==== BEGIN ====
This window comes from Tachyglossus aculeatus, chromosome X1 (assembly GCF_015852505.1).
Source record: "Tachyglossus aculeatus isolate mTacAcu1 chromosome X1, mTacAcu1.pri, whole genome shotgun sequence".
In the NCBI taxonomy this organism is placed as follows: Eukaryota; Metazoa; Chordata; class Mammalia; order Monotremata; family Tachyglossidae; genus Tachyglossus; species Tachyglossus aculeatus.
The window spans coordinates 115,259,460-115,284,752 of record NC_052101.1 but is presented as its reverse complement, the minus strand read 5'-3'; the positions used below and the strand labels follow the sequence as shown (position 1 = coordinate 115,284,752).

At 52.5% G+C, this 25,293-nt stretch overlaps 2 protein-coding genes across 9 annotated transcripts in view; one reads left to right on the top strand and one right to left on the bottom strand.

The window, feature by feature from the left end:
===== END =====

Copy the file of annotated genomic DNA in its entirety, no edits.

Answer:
This window comes from Tachyglossus aculeatus, chromosome X1 (assembly GCF_015852505.1).
Source record: "Tachyglossus aculeatus isolate mTacAcu1 chromosome X1, mTacAcu1.pri, whole genome shotgun sequence".
In the NCBI taxonomy this organism is placed as follows: Eukaryota; Metazoa; Chordata; class Mammalia; order Monotremata; family Tachyglossidae; genus Tachyglossus; species Tachyglossus aculeatus.
The window spans coordinates 115,259,460-115,284,752 of record NC_052101.1 but is presented as its reverse complement, the minus strand read 5'-3'; the positions used below and the strand labels follow the sequence as shown (position 1 = coordinate 115,284,752).

At 52.5% G+C, this 25,293-nt stretch overlaps 2 protein-coding genes across 9 annotated transcripts in view; one reads left to right on the top strand and one right to left on the bottom strand.

The window, feature by feature from the left end: